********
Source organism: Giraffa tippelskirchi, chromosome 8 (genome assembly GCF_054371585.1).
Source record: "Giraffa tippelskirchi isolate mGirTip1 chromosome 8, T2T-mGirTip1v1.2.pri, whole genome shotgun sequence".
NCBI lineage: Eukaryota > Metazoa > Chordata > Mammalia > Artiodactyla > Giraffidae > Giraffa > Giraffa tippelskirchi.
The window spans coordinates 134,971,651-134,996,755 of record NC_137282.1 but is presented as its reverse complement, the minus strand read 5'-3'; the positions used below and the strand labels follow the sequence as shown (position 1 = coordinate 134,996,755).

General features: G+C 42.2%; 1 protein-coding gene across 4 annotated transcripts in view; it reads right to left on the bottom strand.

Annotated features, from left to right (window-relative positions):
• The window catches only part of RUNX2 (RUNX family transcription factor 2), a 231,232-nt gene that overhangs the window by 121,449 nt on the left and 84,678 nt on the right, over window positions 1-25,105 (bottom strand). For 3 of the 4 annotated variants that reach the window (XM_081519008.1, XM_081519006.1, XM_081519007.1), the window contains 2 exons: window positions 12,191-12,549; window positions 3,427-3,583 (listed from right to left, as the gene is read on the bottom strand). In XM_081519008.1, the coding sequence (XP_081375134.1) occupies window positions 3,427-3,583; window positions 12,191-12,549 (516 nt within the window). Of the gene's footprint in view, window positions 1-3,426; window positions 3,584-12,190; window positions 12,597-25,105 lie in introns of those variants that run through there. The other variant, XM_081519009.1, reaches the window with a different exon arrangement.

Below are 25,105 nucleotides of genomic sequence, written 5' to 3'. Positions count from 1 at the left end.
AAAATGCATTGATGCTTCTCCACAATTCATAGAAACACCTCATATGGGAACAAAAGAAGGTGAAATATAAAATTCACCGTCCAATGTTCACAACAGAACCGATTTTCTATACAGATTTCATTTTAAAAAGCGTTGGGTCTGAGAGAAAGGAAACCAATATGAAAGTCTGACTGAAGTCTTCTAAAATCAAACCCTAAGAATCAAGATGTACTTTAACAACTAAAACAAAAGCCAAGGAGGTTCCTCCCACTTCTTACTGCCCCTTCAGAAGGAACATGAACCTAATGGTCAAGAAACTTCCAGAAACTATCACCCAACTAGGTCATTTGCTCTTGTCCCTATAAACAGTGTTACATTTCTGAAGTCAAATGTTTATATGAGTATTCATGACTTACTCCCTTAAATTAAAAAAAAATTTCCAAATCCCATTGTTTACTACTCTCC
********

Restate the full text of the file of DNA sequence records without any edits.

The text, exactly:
Source organism: Giraffa tippelskirchi, chromosome 8 (genome assembly GCF_054371585.1).
Source record: "Giraffa tippelskirchi isolate mGirTip1 chromosome 8, T2T-mGirTip1v1.2.pri, whole genome shotgun sequence".
NCBI lineage: Eukaryota > Metazoa > Chordata > Mammalia > Artiodactyla > Giraffidae > Giraffa > Giraffa tippelskirchi.
The window spans coordinates 134,971,651-134,996,755 of record NC_137282.1 but is presented as its reverse complement, the minus strand read 5'-3'; the positions used below and the strand labels follow the sequence as shown (position 1 = coordinate 134,996,755).

General features: G+C 42.2%; 1 protein-coding gene across 4 annotated transcripts in view; it reads right to left on the bottom strand.

Annotated features, from left to right (window-relative positions):
• The window catches only part of RUNX2 (RUNX family transcription factor 2), a 231,232-nt gene that overhangs the window by 121,449 nt on the left and 84,678 nt on the right, over window positions 1-25,105 (bottom strand). For 3 of the 4 annotated variants that reach the window (XM_081519008.1, XM_081519006.1, XM_081519007.1), the window contains 2 exons: window positions 12,191-12,549; window positions 3,427-3,583 (listed from right to left, as the gene is read on the bottom strand). In XM_081519008.1, the coding sequence (XP_081375134.1) occupies window positions 3,427-3,583; window positions 12,191-12,549 (516 nt within the window). Of the gene's footprint in view, window positions 1-3,426; window positions 3,584-12,190; window positions 12,597-25,105 lie in introns of those variants that run through there. The other variant, XM_081519009.1, reaches the window with a different exon arrangement.

Below are 25,105 nucleotides of genomic sequence, written 5' to 3'. Positions count from 1 at the left end.
AAAATGCATTGATGCTTCTCCACAATTCATAGAAACACCTCATATGGGAACAAAAGAAGGTGAAATATAAAATTCACCGTCCAATGTTCACAACAGAACCGATTTTCTATACAGATTTCATTTTAAAAAGCGTTGGGTCTGAGAGAAAGGAAACCAATATGAAAGTCTGACTGAAGTCTTCTAAAATCAAACCCTAAGAATCAAGATGTACTTTAACAACTAAAACAAAAGCCAAGGAGGTTCCTCCCACTTCTTACTGCCCCTTCAGAAGGAACATGAACCTAATGGTCAAGAAACTTCCAGAAACTATCACCCAACTAGGTCATTTGCTCTTGTCCCTATAAACAGTGTTACATTTCTGAAGTCAAATGTTTATATGAGTATTCATGACTTACTCCCTTAAATTAAAAAAAAATTTCCAAATCCCATTGTTTACTACTCTCC